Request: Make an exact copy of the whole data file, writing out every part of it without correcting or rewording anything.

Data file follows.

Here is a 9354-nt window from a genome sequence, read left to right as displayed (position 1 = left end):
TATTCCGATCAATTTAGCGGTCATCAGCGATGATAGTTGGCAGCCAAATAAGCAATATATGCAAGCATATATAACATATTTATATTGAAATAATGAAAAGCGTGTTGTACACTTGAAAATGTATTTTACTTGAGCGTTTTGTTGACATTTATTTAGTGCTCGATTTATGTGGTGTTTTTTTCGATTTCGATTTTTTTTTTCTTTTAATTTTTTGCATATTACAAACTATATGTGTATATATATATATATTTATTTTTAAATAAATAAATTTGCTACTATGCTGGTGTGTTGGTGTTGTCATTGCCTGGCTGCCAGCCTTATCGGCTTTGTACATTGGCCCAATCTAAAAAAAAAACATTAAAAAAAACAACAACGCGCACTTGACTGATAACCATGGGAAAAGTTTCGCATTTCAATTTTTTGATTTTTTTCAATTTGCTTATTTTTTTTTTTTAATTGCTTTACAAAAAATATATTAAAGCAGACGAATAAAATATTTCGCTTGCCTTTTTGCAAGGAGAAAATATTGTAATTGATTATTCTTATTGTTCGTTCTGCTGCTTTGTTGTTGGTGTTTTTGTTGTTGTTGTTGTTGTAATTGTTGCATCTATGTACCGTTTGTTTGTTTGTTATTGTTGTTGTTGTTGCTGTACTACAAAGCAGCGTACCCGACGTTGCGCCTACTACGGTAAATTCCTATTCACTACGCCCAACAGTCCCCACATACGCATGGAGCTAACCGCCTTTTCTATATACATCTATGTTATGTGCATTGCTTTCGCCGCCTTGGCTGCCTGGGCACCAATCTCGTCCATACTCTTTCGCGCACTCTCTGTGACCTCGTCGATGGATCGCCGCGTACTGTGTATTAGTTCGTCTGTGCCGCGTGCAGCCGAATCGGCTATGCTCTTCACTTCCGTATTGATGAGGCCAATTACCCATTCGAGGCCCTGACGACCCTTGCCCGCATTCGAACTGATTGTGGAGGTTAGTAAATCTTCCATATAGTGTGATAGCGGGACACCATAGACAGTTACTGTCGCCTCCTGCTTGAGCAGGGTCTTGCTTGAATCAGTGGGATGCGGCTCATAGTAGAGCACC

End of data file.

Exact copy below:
Here is a 9354-nt window from a genome sequence, read left to right as displayed (position 1 = left end):
TATTCCGATCAATTTAGCGGTCATCAGCGATGATAGTTGGCAGCCAAATAAGCAATATATGCAAGCATATATAACATATTTATATTGAAATAATGAAAAGCGTGTTGTACACTTGAAAATGTATTTTACTTGAGCGTTTTGTTGACATTTATTTAGTGCTCGATTTATGTGGTGTTTTTTTCGATTTCGATTTTTTTTTTCTTTTAATTTTTTGCATATTACAAACTATATGTGTATATATATATATATTTATTTTTAAATAAATAAATTTGCTACTATGCTGGTGTGTTGGTGTTGTCATTGCCTGGCTGCCAGCCTTATCGGCTTTGTACATTGGCCCAATCTAAAAAAAAAACATTAAAAAAAACAACAACGCGCACTTGACTGATAACCATGGGAAAAGTTTCGCATTTCAATTTTTTGATTTTTTTCAATTTGCTTATTTTTTTTTTTTAATTGCTTTACAAAAAATATATTAAAGCAGACGAATAAAATATTTCGCTTGCCTTTTTGCAAGGAGAAAATATTGTAATTGATTATTCTTATTGTTCGTTCTGCTGCTTTGTTGTTGGTGTTTTTGTTGTTGTTGTTGTTGTAATTGTTGCATCTATGTACCGTTTGTTTGTTTGTTATTGTTGTTGTTGTTGCTGTACTACAAAGCAGCGTACCCGACGTTGCGCCTACTACGGTAAATTCCTATTCACTACGCCCAACAGTCCCCACATACGCATGGAGCTAACCGCCTTTTCTATATACATCTATGTTATGTGCATTGCTTTCGCCGCCTTGGCTGCCTGGGCACCAATCTCGTCCATACTCTTTCGCGCACTCTCTGTGACCTCGTCGATGGATCGCCGCGTACTGTGTATTAGTTCGTCTGTGCCGCGTGCAGCCGAATCGGCTATGCTCTTCACTTCCGTATTGATGAGGCCAATTACCCATTCGAGGCCCTGACGACCCTTGCCCGCATTCGAACTGATTGTGGAGGTTAGTAAATCTTCCATATAGTGTGATAGCGGGACACCATAGACAGTTACTGTCGCCTCCTGCTTGAGCAGGGTCTTGCTTGAATCAGTGGGATGCGGCTCATAGTAGAGCACC